Wednesday, September 28, 2011

Searching for drowned hobos

I guess that title is only funny if you know that the temperature loggers that I use are the HOBO brand. Anyway, I've been spending a good bit of time recently going around and drowning hobos. First stop was the West watershed, in VT, and that was interesting - the entire state was basically trashed. I had some major issues getting around, just because of road closures, but in the end I made it to most of my stream sites. What I found there was pretty shocking - mostly related to the stream picking up and moving its channel to the other side of the valley or something.

Look ma, no road! The first stream I hit was Bellows stream, near Marlboro VT, and that stream had decided that it wasn't happy with its current location anymore, and took out the road that used to parallel it. That bank of stones - that used to be trees. My temp logger was cabled to the roots of one of those trees. Not anymore! Despite the devastation to both the VT economy and my project's data availability, this was really cool to see. Nature is awesome!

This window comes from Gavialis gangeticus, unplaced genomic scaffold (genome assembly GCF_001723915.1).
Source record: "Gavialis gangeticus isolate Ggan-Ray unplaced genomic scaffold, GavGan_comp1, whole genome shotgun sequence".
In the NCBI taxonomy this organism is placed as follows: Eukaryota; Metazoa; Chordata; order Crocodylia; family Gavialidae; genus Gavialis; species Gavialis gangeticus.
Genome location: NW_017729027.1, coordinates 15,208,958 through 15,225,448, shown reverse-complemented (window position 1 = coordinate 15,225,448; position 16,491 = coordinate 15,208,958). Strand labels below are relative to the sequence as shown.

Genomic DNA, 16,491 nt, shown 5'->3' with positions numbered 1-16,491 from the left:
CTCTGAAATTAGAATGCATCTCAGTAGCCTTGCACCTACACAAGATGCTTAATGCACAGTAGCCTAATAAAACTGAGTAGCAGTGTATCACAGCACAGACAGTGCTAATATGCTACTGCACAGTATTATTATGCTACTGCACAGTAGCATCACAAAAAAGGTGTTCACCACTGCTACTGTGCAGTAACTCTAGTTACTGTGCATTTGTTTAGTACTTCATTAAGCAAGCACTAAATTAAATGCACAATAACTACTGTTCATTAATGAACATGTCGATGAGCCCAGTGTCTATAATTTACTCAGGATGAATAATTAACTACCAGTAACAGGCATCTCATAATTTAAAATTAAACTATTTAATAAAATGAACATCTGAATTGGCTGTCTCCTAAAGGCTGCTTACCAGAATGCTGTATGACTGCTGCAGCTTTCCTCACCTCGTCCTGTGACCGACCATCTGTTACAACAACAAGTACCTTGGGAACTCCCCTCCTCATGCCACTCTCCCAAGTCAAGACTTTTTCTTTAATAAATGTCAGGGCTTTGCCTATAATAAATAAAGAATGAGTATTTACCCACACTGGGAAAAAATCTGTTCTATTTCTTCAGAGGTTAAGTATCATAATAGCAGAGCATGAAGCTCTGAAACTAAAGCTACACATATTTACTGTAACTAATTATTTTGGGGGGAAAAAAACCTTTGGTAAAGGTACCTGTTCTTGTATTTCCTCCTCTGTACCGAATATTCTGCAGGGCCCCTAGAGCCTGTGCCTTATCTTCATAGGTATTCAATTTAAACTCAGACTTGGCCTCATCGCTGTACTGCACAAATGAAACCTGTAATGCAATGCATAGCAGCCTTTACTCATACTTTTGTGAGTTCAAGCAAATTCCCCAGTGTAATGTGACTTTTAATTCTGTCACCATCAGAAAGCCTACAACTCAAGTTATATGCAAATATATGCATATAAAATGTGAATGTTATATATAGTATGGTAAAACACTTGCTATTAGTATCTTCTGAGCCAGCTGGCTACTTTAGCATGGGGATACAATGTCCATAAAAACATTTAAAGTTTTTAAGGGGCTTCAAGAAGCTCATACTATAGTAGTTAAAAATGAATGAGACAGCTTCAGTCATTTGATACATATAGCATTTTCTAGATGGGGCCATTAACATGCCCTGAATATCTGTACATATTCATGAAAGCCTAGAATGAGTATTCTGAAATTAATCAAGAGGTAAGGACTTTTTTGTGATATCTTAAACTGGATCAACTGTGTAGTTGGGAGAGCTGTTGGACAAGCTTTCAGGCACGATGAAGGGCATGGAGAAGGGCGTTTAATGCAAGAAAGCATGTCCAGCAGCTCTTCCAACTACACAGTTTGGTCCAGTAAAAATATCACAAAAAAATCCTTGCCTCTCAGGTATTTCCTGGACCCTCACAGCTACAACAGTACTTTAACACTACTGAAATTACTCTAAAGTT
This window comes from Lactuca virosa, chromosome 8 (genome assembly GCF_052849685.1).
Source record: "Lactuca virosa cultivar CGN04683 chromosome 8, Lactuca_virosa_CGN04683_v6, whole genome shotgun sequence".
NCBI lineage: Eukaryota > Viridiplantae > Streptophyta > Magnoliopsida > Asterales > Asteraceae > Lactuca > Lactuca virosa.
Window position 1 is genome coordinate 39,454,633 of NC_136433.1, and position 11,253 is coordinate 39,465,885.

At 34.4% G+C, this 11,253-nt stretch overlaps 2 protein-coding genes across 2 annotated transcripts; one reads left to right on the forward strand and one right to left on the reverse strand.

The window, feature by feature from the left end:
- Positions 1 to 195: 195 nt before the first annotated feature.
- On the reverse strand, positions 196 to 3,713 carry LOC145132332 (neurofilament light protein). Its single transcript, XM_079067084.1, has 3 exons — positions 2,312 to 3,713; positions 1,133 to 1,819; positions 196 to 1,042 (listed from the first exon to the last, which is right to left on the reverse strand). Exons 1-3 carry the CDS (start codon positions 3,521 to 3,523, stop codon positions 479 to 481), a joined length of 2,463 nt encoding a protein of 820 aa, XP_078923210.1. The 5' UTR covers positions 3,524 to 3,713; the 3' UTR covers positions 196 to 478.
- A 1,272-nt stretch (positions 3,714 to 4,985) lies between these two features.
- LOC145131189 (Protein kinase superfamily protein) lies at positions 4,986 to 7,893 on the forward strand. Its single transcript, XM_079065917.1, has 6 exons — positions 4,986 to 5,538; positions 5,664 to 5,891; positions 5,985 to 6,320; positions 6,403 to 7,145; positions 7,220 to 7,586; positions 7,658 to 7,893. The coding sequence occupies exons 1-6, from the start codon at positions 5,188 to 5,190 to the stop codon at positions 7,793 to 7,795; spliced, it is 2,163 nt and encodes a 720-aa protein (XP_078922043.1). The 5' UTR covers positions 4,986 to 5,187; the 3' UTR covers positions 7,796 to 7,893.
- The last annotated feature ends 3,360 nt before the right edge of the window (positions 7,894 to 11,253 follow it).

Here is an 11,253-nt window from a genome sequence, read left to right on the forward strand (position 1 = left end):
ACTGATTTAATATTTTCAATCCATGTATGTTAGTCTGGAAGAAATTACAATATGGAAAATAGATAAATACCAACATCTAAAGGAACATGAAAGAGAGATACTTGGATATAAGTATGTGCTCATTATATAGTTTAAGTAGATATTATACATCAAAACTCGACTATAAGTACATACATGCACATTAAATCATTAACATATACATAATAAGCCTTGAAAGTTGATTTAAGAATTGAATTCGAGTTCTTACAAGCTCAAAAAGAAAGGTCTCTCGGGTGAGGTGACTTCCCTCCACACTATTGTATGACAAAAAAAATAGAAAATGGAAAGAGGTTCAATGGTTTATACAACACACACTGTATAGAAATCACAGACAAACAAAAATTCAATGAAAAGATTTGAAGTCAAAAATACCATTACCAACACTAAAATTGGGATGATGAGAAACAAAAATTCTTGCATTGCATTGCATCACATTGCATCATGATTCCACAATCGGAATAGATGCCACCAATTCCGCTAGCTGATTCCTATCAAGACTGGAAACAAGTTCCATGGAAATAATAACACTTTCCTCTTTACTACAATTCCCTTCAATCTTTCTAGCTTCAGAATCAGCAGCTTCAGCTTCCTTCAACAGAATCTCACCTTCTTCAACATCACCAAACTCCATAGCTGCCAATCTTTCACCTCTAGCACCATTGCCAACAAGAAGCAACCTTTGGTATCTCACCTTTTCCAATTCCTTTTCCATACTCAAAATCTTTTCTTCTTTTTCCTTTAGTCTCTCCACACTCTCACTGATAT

I found my logger at this site, but I'm not sure I can extract it without bigger tools than what I've got. That loop of cable, next to a loop of wire, are both theoretically connected to my temp logger. This tree used to have flowing water over it. Oops.
New boulder. Not sure where THAT came from, but it must have made some noise.

One of my loggers is way up on the Winhall river, only really accessible via the Appalachian Trail. I called up my trusty running buddy Ken, and we headed out on a really nice run, over Stratton Mountain, past Stratton Pond, check on the logger, and back on a side trail. Overall a very nice loop, but that takes a solid 4 hours out of your day to cover that much distance and elevation!